• Main File:


%Experimental Vegetation Index Mapping program using DJI Mavic Pro DNG 16-bit images taken using InfraBlue Filter 
%Works with DNG Images only - needs loadDNG script in same directory
%(c)-J. Campbell MuonRay Enterprises Drone-based Vegetation Index Project 2017-2019 

rawData = loadDNG('DJI_0182.DNG'); % load it "functionally" from the command line

%DNG is just a fancy form of TIFF. So we can read DNG with TIFF class in MATLAB

warning off MATLAB:tifflib:TIFFReadDirectory:libraryWarning


%Transpose Matrices for image data because DNG image format is row-major, and Matlab matrix format is column-major.

%rawData = permute(rawData, [2 1 3]);

%Assume Bayer mosaic sensor alignment.
%Seperate to mosaic components.
J1 = rawData(1:2:end, 1:2:end);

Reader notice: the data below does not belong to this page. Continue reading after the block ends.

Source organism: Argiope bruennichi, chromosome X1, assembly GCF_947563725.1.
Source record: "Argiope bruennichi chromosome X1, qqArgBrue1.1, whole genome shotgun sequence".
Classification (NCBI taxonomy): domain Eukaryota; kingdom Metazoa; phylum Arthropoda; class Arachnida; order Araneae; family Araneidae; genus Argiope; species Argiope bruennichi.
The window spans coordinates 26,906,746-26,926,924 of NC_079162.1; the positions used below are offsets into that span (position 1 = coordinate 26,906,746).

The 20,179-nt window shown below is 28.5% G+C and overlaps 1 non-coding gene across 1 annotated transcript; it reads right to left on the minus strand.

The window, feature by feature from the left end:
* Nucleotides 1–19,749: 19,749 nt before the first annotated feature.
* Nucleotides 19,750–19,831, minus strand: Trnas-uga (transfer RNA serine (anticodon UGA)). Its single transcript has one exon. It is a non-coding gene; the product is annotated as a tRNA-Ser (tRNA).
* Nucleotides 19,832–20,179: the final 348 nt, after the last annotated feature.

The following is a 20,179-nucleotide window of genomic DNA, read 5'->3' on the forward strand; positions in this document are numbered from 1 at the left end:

J2 = rawData(1:2:end, 2:2:end);
J3 = rawData(2:2:end, 1:2:end);
J4 = rawData(2:2:end, 2:2:end);


figure(1);

subplot(2,2,1)
imshow(J1)
title('Red Channel')

subplot(2,2,2)
imshow(J2)
title('Green Channel 1')

subplot(2,2,3)
imshow(J3)
title('Green Channel 2')

subplot(2,2,4)
imshow(J4)
title('Blue Channel')


J1 = imadjust(J1, [0.09, 0.91], [], 0.45); %Adjust image intensity, and use gamma value of 0.45

J1(:,:,1) = J1(:,:,1)*0.80; %Reduce the overall colour temperature by factor of 0.80

B = im2single(J4(:,:,1)); %VIS Channel Blue - which is used as a magnitude scale 
R = im2single(J1(:,:,1)); %NIR Chaneel RED which is the IR reflectance of healthy vegeation 


InfraBlue = (R - B)./(R + B);
InfraBlue = double(InfraBlue);


%% Stretch NDVI to 0-255 and convert to 8-bit unsigned integer
InfraBlue = floor((InfraBlue + 1) * 32767); % [-1 1] -> [0 256] for 8-bit display range(*128), [0, 65535] for 16-bit display range (*32500)
InfraBlue(InfraBlue < 0) = 0;             % not really necessary, just in case & for symmetry
InfraBlue(InfraBlue > 65535) = 65535;         % in case the original value was exactly 1